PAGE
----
Back to the point of learning in college, though.  I have admitted that I think I could learn more and retain more information if I spent the two hours of lecture time reading through my textbook.  I think I would also have been more confident during the test last week as I stared at the questions that I knew I’d read the answers to briefly, but that hadn’t been gone over during class time.  Next test, I’m certainly studying harder for.   Not to worry, though, parents over there, who are frowning at the thought that I didn’t study hard enough.  Out of 52 points, I was given 51 1/2.  Normally I wouldn’t post this out here, but I do wish to make a point.  I knew most of the answers, even if only vaguely, or not even from the class or textbook.  There was more than one question, however, that I guessed on, or felt that I left partially unanswered.  I do know that it’s the teacher’s prerogative to grade however they see fit, but I feel that I was given more credit than I deserved.  She did give fair warning before the test, I suppose, that if you could give a logical guess as to the answer, she would give you credit.  I’m still confused, though.  One of the questions that I hesitated over asked which item would give better rise, shortening or margarine.  I took a guess from what I remembered and said shortening.  When I was allowed to look over the test Thursday, I saw that this had been marked incorrect.  In her notes, the teacher said ‘nice guess, but margarine actually gives better rise’.  Alright, so, out of two choices, I picked the wrong one.  Maybe you won’t agree with me, but how do you get 1/2 credit for the question off of that?  I think it’s just because I didn’t leave it blank.  And the fact that I’m willing to guess at things I don’t remember doesn’t seem to me to be a fair reflection of what I’ve learned or how I’m doing in the class.  If my guess is correct, all for the better, and I’ll remember it for the next time.   From this test, though, I think I’ve learned that I’ll learn more in this class if I police myself, rather than expecting the teacher to do it.  So, this weekend, I’m going to re-read that section on malt syrup that I don’t remember enough about.  And I’m going to go over the section where it talks about steam leavening and fats.   Even if all the students in class pass with A’s, I want to feel that I’ve earned what I’m being credited with.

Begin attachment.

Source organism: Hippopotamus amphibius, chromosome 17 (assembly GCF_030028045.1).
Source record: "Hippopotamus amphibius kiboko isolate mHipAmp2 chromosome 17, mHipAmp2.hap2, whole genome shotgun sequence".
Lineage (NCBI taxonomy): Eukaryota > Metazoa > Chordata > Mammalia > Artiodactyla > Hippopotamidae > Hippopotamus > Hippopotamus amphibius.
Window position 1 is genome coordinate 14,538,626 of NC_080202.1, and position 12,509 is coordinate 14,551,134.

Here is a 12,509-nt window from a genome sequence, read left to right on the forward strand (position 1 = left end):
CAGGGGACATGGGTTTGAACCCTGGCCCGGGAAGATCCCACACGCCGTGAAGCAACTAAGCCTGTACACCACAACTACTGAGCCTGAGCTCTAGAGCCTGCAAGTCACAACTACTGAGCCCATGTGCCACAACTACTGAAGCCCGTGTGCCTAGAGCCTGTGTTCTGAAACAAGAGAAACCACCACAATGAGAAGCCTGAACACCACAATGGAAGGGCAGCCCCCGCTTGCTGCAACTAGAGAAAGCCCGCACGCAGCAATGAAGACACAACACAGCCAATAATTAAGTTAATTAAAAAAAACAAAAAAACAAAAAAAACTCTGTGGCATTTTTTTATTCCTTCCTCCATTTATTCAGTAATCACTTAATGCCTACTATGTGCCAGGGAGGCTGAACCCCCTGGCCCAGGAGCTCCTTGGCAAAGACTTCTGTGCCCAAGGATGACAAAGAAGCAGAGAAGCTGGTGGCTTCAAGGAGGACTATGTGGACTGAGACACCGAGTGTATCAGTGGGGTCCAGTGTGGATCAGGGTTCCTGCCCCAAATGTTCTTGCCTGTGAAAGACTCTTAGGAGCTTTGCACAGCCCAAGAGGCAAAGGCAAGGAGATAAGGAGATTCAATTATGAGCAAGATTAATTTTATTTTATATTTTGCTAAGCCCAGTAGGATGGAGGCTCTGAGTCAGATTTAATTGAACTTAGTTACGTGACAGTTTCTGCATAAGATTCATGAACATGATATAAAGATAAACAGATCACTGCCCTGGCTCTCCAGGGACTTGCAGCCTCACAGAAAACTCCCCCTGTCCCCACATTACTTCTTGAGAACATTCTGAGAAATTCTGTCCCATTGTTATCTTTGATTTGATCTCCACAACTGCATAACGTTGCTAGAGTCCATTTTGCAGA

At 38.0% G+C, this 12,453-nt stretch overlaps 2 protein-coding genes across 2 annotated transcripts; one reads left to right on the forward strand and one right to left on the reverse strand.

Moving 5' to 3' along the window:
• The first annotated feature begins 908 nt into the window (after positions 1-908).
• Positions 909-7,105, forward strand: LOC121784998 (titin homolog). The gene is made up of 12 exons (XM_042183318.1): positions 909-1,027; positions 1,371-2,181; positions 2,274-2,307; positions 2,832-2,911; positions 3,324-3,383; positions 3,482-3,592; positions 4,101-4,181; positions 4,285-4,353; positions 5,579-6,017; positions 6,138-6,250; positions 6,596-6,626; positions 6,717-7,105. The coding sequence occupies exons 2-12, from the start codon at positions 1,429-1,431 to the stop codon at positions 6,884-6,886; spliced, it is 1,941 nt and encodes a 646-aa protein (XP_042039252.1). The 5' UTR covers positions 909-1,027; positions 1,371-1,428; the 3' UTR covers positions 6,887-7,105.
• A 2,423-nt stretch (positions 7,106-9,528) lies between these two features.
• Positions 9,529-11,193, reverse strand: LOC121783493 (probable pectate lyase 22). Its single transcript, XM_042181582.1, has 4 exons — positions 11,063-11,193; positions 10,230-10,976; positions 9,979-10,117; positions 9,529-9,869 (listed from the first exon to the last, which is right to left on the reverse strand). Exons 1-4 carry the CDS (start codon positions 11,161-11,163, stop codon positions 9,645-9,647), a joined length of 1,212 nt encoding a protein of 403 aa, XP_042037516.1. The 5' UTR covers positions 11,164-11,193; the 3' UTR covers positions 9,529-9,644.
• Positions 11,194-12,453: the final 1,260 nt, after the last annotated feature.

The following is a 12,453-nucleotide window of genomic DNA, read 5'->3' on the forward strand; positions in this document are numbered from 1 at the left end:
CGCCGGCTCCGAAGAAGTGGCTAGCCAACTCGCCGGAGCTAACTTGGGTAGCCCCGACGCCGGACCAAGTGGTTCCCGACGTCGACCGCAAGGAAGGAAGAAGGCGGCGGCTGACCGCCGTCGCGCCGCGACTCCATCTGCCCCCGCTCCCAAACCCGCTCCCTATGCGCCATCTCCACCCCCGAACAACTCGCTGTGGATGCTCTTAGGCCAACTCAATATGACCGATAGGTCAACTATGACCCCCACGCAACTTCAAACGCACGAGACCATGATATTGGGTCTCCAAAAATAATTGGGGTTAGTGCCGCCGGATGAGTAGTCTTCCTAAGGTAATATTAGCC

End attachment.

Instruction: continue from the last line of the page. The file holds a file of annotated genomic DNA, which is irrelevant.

So, yes, I’m learning in college.  I’ll try to share here with you specific things I’ve learned, such as the fact that teachers can be surprised by the fact that you turn in all your assignments on time and properly completed.  I’ll try to remember that everything I’m learning isn’t necessarily the best thing to learn.  And I’m learning how very grateful I am that my mother taught me how to teach myself.

A post for you, Gypsy.

Essay on College Life